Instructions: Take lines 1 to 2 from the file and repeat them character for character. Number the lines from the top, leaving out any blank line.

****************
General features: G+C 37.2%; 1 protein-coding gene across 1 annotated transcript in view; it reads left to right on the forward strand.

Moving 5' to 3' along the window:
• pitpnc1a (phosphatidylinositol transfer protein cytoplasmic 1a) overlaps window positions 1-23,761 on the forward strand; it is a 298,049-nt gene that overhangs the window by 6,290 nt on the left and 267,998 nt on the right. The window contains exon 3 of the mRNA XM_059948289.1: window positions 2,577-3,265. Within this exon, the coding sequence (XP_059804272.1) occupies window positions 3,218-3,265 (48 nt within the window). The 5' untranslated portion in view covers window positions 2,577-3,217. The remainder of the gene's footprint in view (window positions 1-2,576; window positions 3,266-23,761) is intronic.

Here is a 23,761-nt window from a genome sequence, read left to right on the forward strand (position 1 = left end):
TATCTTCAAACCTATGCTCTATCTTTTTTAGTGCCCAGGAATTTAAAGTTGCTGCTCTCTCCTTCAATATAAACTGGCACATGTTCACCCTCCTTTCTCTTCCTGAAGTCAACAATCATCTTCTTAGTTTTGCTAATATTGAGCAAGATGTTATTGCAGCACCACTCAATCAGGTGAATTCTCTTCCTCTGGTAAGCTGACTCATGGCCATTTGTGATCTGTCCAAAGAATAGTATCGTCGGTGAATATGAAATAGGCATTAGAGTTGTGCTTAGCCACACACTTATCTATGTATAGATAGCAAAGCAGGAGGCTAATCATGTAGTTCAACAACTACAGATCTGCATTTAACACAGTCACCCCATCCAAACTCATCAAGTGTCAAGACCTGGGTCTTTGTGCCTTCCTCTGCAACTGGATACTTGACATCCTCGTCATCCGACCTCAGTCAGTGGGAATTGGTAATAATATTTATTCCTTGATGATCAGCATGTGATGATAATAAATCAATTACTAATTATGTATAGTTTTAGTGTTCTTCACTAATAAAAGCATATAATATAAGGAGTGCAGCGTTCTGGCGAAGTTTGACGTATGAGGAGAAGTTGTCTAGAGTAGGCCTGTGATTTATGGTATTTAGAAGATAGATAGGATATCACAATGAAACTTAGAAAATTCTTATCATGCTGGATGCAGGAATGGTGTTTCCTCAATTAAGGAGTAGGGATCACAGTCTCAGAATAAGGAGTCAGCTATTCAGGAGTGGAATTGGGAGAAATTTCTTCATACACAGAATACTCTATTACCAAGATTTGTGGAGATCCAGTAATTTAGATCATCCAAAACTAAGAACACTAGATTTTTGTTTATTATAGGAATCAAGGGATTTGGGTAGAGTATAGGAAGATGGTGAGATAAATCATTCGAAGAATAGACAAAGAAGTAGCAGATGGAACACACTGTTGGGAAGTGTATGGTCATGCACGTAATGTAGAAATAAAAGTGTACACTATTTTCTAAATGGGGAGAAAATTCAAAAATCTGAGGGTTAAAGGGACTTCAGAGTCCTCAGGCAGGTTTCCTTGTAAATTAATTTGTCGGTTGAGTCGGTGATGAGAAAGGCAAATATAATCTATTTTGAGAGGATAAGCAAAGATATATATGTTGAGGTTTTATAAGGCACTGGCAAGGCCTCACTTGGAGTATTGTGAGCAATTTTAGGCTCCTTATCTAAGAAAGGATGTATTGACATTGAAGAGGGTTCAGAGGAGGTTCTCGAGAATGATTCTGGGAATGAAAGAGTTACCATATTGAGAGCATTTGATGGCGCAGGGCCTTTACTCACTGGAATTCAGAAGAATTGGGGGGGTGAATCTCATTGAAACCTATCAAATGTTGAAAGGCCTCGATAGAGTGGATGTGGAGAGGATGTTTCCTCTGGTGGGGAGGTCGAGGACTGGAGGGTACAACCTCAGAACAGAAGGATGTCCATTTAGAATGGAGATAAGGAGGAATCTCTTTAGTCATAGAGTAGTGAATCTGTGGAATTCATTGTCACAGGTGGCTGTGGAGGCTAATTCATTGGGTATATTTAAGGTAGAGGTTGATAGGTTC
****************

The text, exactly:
General features: G+C 37.2%; 1 protein-coding gene across 1 annotated transcript in view; it reads left to right on the forward strand.

Moving 5' to 3' along the window: